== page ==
Brook Run Park in Dunwoody was packed Saturday, April 21, as festival goers made their way to the annual Dunwoody Lemonade Days festival.
Peachtree Charter Middle School’s parking lot was filled and then some as people made the short hike to the park on North Peachtree Road. Across the street from the park, members of St. Patrick’s Episcopal Church’s youth group were accepting donations to park in their lot. They were also allowing people to use the church building’s restroom and diaper changing stations.
This is the 19th year of the festival that was started to help Dunwoody rebuild and replant trees after the city was struck on April 9, 1998, by a powerful tornado that resulted in the loss of one life, acres of damaged land, ruined homes and thousands of acres of downed trees. The first year of the festival was in April 1999 and it is now the largest annual fundraiser for the Dunwoody Preservation Trust, a nonprofit that works to preserve the city’s history and heritage.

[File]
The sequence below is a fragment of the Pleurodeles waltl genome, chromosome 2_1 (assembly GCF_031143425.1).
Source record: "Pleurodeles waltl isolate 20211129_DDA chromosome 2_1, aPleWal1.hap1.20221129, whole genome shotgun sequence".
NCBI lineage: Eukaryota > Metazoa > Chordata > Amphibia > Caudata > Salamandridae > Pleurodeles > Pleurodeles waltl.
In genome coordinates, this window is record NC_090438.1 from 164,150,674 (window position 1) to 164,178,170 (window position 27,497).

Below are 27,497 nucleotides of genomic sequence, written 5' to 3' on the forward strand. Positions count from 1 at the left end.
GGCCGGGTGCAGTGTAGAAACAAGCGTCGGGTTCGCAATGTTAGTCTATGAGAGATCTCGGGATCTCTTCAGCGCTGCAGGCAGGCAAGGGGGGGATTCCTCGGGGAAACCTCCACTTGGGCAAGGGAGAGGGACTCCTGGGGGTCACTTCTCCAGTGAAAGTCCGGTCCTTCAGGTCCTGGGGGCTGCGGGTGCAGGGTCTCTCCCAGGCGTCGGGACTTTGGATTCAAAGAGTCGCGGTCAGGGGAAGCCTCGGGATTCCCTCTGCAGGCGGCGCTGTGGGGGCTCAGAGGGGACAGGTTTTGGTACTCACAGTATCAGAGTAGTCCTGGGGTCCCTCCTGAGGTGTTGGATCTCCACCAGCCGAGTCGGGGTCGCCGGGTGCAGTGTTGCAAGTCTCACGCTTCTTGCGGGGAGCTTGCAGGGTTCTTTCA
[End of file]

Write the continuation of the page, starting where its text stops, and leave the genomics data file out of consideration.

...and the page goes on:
“The first year it was down at the Cheek Spruill House on Chamblee-Dunwoody Road and it was just a small thing, maybe some bouncy houses,” Dunwoody Preservation President Jim Williams said while seated the the trust’s booth.
Williams said the large crowds are proof the community appreciates coming together. “People are really coming out this year,” Williams said. “Especially after being cooped up by the [bad] weather.”
DPT’s Vice President of Development Jack Lane said he liked seeing how happy people were at the festival.
“I like seeing people coming off the rides and just kind of running and smiling,” he said.
“With everything that’s going on around in the world today and some news that may not be as pleasant to some people, it’s just fun. I feel like people can really let their hair down … it just seems very free. It feels good to me to see people feeling safe, feeling free and laughing.”
Photos Dyana Bagby.